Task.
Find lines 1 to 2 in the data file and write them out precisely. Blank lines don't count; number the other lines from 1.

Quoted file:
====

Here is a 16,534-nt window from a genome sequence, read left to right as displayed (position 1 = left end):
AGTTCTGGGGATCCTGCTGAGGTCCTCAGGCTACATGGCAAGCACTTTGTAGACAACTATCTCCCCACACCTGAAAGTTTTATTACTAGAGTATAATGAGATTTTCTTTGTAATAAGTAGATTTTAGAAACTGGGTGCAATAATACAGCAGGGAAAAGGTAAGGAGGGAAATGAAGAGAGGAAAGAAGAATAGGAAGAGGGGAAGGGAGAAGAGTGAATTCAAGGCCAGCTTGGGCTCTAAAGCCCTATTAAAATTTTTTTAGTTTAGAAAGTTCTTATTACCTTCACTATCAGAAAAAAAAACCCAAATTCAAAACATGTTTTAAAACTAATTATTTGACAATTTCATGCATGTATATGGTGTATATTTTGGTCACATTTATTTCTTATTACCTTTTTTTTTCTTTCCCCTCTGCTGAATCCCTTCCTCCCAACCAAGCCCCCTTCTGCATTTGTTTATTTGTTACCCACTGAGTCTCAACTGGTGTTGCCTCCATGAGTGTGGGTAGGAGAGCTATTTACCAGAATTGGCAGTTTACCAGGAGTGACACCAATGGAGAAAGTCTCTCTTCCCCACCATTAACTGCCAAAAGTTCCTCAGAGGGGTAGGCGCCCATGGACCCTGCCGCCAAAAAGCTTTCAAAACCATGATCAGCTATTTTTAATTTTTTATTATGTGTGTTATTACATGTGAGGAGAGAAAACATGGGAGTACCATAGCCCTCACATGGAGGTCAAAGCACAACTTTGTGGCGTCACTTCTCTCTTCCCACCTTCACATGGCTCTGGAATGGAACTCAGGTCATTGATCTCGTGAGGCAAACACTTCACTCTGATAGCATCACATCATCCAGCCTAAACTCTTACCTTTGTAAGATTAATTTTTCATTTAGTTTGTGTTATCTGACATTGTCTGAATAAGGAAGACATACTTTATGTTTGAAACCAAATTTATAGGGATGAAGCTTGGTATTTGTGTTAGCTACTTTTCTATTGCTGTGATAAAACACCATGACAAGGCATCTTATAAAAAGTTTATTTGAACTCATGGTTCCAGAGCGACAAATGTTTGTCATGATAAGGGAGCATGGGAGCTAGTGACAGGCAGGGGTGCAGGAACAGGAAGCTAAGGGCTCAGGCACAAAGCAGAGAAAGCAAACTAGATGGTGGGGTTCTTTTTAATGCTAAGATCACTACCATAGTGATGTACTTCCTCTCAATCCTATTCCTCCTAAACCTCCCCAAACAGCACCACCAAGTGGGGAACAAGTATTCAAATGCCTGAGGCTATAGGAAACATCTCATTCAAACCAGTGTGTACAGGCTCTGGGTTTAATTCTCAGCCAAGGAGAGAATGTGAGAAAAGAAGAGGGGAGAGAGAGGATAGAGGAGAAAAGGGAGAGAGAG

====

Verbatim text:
Here is a 16,534-nt window from a genome sequence, read left to right as displayed (position 1 = left end):
AGTTCTGGGGATCCTGCTGAGGTCCTCAGGCTACATGGCAAGCACTTTGTAGACAACTATCTCCCCACACCTGAAAGTTTTATTACTAGAGTATAATGAGATTTTCTTTGTAATAAGTAGATTTTAGAAACTGGGTGCAATAATACAGCAGGGAAAAGGTAAGGAGGGAAATGAAGAGAGGAAAGAAGAATAGGAAGAGGGGAAGGGAGAAGAGTGAATTCAAGGCCAGCTTGGGCTCTAAAGCCCTATTAAAATTTTTTTAGTTTAGAAAGTTCTTATTACCTTCACTATCAGAAAAAAAAACCCAAATTCAAAACATGTTTTAAAACTAATTATTTGACAATTTCATGCATGTATATGGTGTATATTTTGGTCACATTTATTTCTTATTACCTTTTTTTTTCTTTCCCCTCTGCTGAATCCCTTCCTCCCAACCAAGCCCCCTTCTGCATTTGTTTATTTGTTACCCACTGAGTCTCAACTGGTGTTGCCTCCATGAGTGTGGGTAGGAGAGCTATTTACCAGAATTGGCAGTTTACCAGGAGTGACACCAATGGAGAAAGTCTCTCTTCCCCACCATTAACTGCCAAAAGTTCCTCAGAGGGGTAGGCGCCCATGGACCCTGCCGCCAAAAAGCTTTCAAAACCATGATCAGCTATTTTTAATTTTTTATTATGTGTGTTATTACATGTGAGGAGAGAAAACATGGGAGTACCATAGCCCTCACATGGAGGTCAAAGCACAACTTTGTGGCGTCACTTCTCTCTTCCCACCTTCACATGGCTCTGGAATGGAACTCAGGTCATTGATCTCGTGAGGCAAACACTTCACTCTGATAGCATCACATCATCCAGCCTAAACTCTTACCTTTGTAAGATTAATTTTTCATTTAGTTTGTGTTATCTGACATTGTCTGAATAAGGAAGACATACTTTATGTTTGAAACCAAATTTATAGGGATGAAGCTTGGTATTTGTGTTAGCTACTTTTCTATTGCTGTGATAAAACACCATGACAAGGCATCTTATAAAAAGTTTATTTGAACTCATGGTTCCAGAGCGACAAATGTTTGTCATGATAAGGGAGCATGGGAGCTAGTGACAGGCAGGGGTGCAGGAACAGGAAGCTAAGGGCTCAGGCACAAAGCAGAGAAAGCAAACTAGATGGTGGGGTTCTTTTTAATGCTAAGATCACTACCATAGTGATGTACTTCCTCTCAATCCTATTCCTCCTAAACCTCCCCAAACAGCACCACCAAGTGGGGAACAAGTATTCAAATGCCTGAGGCTATAGGAAACATCTCATTCAAACCAGTGTGTACAGGCTCTGGGTTTAATTCTCAGCCAAGGAGAGAATGTGAGAAAAGAAGAGGGGAGAGAGAGGATAGAGGAGAAAAGGGAGAGAGAG